The presidential candidate of Ghana’s opposition Progressive People’s Party (PPP) says a court decision Friday that orders the Electoral Commission to put him on the December 7 ballot should strengthen the electoral body’s ability to equitably apply the country’s electoral laws ahead of the polls.
Dr. Papa Kwesi Nduom was one of more than 10 presidential candidates disqualified by the commission for failing to meet stipulations in the documents they filed to contest the December polls.
But the PPP challenged the disqualification, and a court reversed the commission and ruled that Nduom could join the race if he corrected errors in his original application.
A ‘little bit more faith’
In an interview shortly after the court’s ruling, Nduom told VOA his party planned to meet commission officials next week to begin revising the documents it must file. He also said the ruling could encourage citizens to have a “little bit more faith” in the Ghanaian system and institutions.
“I have said right from the beginning that what had happened to me was an attack on our democracy, on our freedoms, and on our still infant democracy, and that it was also an attempt to belittle the institutional structures that we have in Ghana,” Nduom said. “ ... The judge essentially told the Electoral Commission that what had been given to me by the law, they had tried to take away.”
“This is a victory not for me or for the Progressive People’s Party, but for the people of Ghana,” he added. “And it asserts our legal rights, a right given by the constitution of the republic and the right given by the political parties law. And for me that is what is important and good.
“Yes, I am happy that I get an opportunity to get back on the ballot. I am very happy about that because Ghana needs a party other than the NDC [National Democratic Congress] and the NPP [New Patriotic Party], to balance things out and to ensure that the people of Ghana have a choice to make, and a good choice at that.”
Nduom said his Progressive People’s Party has been leading a crusade to ensure the Electoral Commission is impartial and independent in carrying out its constitutional mandate to organize and administer peaceful, transparent and credible presidential, legislative and local elections.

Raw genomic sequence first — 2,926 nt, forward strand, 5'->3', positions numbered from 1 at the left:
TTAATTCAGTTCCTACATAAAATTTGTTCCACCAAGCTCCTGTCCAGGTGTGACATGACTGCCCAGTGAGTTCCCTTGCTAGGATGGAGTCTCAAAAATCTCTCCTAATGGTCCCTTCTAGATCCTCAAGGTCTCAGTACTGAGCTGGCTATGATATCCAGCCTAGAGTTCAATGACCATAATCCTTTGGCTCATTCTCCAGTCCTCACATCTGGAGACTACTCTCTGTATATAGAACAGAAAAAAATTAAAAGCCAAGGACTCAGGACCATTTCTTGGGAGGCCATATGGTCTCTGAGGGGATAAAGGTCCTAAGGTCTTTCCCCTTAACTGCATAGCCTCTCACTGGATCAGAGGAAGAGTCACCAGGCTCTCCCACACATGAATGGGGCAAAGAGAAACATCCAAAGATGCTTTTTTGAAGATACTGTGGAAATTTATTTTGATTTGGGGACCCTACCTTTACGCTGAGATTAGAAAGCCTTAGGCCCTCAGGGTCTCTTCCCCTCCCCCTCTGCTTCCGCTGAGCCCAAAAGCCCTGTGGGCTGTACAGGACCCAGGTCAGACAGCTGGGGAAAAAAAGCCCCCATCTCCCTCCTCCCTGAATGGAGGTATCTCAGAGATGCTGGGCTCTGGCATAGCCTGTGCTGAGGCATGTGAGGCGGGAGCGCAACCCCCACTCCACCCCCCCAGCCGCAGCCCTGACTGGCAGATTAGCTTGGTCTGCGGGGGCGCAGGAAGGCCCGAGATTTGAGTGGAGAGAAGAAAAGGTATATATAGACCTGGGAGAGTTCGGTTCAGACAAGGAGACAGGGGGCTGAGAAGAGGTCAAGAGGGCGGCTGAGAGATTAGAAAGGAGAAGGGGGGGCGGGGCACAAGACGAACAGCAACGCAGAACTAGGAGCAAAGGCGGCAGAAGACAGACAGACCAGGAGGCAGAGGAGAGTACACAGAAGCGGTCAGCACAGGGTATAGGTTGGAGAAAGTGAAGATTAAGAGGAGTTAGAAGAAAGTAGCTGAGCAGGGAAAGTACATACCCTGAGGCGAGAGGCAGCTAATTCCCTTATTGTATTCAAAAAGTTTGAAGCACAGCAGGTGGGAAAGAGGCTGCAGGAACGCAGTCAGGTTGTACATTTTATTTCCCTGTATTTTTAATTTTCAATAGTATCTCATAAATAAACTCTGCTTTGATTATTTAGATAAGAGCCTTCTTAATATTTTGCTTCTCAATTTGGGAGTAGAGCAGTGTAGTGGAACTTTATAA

Critics of the commission say its reputation was damaged by Friday’s court ruling. Others, however, said the ruling strengthens the commission’s ability to be fair and impartial.
“I believe in the latter,” Nduom said. “This must lead to the strengthening of the Electoral Commission, and I am hoping that the Electoral Commission itself believes as we do that all of its laws must be applied strongly across the board without fear or favor. When that is done, I think that Ghana would be well. So I am hoping that this gives them a bit of a push, but in the right direction, a positive one.”
“For those who are arguing in all kinds of strange ways,” Nduom said, “well, that is up to them, but the law is the law, and the law is important. And if you want to be a strong country, a country that develops just like the people of the United States have developed, it must be based on law and order, and all institutions must comply with the law. Once we do that, I think then we get the fundamental foundation for other things to happen. So I am happy for that and I hope we are not going to be enemies of the EC.”
Also on the ballot
Nduom now joins incumbent President John Dramani Mahama from the ruling NDC, Nana Addo Dankwa Akufo-Addo of the New Patriotic Party, Ivor Kobina Greenstreet of the Convention People’s Party and Jacob Osei Yeboah, an independent candidate, on the presidential candidates’ list.
Former first lady Nana Konadu Agyeman Rawlings, the presidential hopeful of the opposition National Democratic Party, has filed a separate court petition challenging her disqualification. She told VOA the Electoral Commission failed to uphold the law, which requires notification to a political party of any possible errors in its nomination documents.